The national housing market is making a slow-but-steady return to sanity, according to the latest numbers from the Canadian Real Estate Association.
The June data show home sales continue to slow down from March levels, marking the third consecutive month-over-month decline at -8.4% from May. Sales are still up 13.6% from last June, but the days of year-over-year triple-digit comparisons appear to be well behind us, with activity down in 80% of local markets.
The average national home price clocked in at $679,000, up 25.9% from the same month in 2020, but largely flat from May. Stripping out Toronto and Vancouver would lower it by about $135,000, according to the national association.
As the summer market gets underway, it’s clear buyer demand is starting to return to seasonal normalcy, and that the urgency that underpinned demand during the pandemic is starting to unwind. While many markets across Canada are still very competitive from a historical perspective, today’s home buyers are likely having an easier time than they would have in March, as there’s less overall demand and upward pressure on prices. In other words, while bidding wars and multiple-offer situations are still prevalent in hot markets, they’ve been reduced to a simmer from the high boil of the record-breaking winter market.
Home Prices Still Rising, but at a Slower Pace
According to CREA, Ontario markets have seen the highest average annual price growth in the range of 30%, though the largest increases are happening outside of the Greater Toronto Area market. British Columbia is experiencing average gains of around 20%, again with most growth happening outside of its major city centre. In contrast, Montreal is outperforming the rest of Quebec with an increase of 25% compared to 15% elsewhere, while the prairies and Maritimes are seeing prices up between 10 – 15%.
The MLS Home Price Index, which strips out the highest and lowest market extremes, is up 25% – a record for the month of June. However, CREA thinks this marks the end of the trend, and that the pace of price growth will slow from here on out.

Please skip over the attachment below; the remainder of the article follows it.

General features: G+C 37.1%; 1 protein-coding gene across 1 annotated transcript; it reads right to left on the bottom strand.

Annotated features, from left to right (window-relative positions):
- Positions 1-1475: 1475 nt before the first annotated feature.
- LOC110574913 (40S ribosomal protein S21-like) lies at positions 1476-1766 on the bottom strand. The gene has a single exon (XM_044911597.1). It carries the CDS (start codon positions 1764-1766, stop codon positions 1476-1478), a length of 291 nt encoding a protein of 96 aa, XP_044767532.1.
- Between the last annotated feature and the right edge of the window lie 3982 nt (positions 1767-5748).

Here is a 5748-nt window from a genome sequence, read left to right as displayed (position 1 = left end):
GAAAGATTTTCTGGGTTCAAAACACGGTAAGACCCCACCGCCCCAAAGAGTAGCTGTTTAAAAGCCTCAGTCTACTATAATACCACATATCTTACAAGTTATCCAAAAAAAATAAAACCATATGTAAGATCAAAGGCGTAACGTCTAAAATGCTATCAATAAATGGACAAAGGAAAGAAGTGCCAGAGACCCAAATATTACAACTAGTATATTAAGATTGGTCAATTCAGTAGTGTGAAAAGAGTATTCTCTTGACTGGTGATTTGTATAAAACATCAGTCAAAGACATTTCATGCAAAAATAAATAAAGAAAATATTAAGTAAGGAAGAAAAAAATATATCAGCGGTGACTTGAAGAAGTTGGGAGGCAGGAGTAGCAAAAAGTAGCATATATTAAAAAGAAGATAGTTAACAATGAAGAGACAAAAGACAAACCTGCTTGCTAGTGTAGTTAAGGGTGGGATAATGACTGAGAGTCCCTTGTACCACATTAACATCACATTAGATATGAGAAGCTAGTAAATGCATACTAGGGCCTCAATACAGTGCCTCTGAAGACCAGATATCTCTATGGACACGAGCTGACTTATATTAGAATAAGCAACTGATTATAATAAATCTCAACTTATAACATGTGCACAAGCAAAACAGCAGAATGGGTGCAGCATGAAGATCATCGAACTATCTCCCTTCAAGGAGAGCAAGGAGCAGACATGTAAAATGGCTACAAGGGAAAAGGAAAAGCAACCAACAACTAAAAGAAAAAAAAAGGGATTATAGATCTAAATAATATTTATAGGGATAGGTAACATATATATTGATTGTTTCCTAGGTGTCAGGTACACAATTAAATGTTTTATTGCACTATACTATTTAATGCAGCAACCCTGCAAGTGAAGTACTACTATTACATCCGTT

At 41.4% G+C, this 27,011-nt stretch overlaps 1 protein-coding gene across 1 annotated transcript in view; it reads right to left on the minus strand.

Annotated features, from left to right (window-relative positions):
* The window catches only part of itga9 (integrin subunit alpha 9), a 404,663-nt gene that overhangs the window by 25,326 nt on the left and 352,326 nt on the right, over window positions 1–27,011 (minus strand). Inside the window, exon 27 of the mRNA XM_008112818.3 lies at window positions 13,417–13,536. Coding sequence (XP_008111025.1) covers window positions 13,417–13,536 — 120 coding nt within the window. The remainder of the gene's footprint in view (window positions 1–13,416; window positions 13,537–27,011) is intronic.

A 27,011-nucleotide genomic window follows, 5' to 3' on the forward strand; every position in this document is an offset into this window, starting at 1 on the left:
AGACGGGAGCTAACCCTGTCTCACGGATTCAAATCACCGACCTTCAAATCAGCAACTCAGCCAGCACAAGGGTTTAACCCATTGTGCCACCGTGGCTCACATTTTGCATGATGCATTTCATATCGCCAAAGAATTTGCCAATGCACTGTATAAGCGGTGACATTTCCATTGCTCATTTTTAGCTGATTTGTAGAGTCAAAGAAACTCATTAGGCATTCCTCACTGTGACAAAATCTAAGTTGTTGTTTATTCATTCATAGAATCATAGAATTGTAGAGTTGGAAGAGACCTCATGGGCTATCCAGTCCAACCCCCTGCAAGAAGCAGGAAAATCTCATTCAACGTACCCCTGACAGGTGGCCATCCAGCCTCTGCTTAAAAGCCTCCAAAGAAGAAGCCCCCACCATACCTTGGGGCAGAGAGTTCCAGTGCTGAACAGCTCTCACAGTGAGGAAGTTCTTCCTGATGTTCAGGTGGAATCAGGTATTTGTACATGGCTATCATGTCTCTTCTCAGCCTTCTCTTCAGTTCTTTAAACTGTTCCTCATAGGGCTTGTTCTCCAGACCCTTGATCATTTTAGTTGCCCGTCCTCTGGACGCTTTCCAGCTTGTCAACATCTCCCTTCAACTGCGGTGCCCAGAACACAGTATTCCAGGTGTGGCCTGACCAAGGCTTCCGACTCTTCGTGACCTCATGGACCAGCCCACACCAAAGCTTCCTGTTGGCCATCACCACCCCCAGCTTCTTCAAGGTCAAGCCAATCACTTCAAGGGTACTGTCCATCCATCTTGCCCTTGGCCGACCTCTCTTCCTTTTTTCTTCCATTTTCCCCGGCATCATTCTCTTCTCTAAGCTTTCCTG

At Least Half of Canada is in a Sellers’ Market
As has long been the case, one of the biggest challenges facing home buyers is a lack of supply – the number of new listings was flat at -0.7% between May and June. That continues to shift the market’s power dynamic in favour of sellers, with a national sales-to-new-listings ratio (SNLR) of 69.2%.
This ratio, which is calculated by dividing the number of sales by the number of new listings brought to market over the course of the month, determines the level of competition in the market. A range between 40 – 60% indicates a balanced market, while below and above this threshold indicate buyers’ and sellers’ markets, respectively.
While today’s ratio reveals prominent sellers’ markets across the country – at least half of local markets are in one – this trend has slowed substantially from the 90.8% SNLR recorded in January. However, it remains quite elevated from the long-term average of 54.6%.
The number of months of inventory (a measure of how long it would take to full sell off all available homes for sale) sat at 2.3 months in June, up slightly from 2.3 in May and the 1.8 in March. This indicates the supply issue has minimally improved, but is still below by half of the long-term average of five months.
What’s Next for the Housing Market?
The summer months are typically the slowest of the year for real estate, but the lull will be temporary. All signs point to a seasonally busy fall, especially as Canada’s borders re-open to international home buyers. This will put added pressure on already constrained listings, and signals additional policies are needed to add supply to the market says CREA Senior Economist Shaun Cathcart.
“It feels like maybe the theme of this summer is ‘slowly getting back to normal,’ in our own lives and for many housing markets across Canada as well,” he states in CREA’s report. “That said, it’s a long road to get back to normal, and for many housing markets the main issue is that supply shortages are as acute as ever. At the same time, the break we’ve had on the population growth side of things is likely now coming to an end. So while the frenzy and emotion of earlier in the pandemic seem to have dissipated for now, the key ingredients of a seller’s market are all still in place.”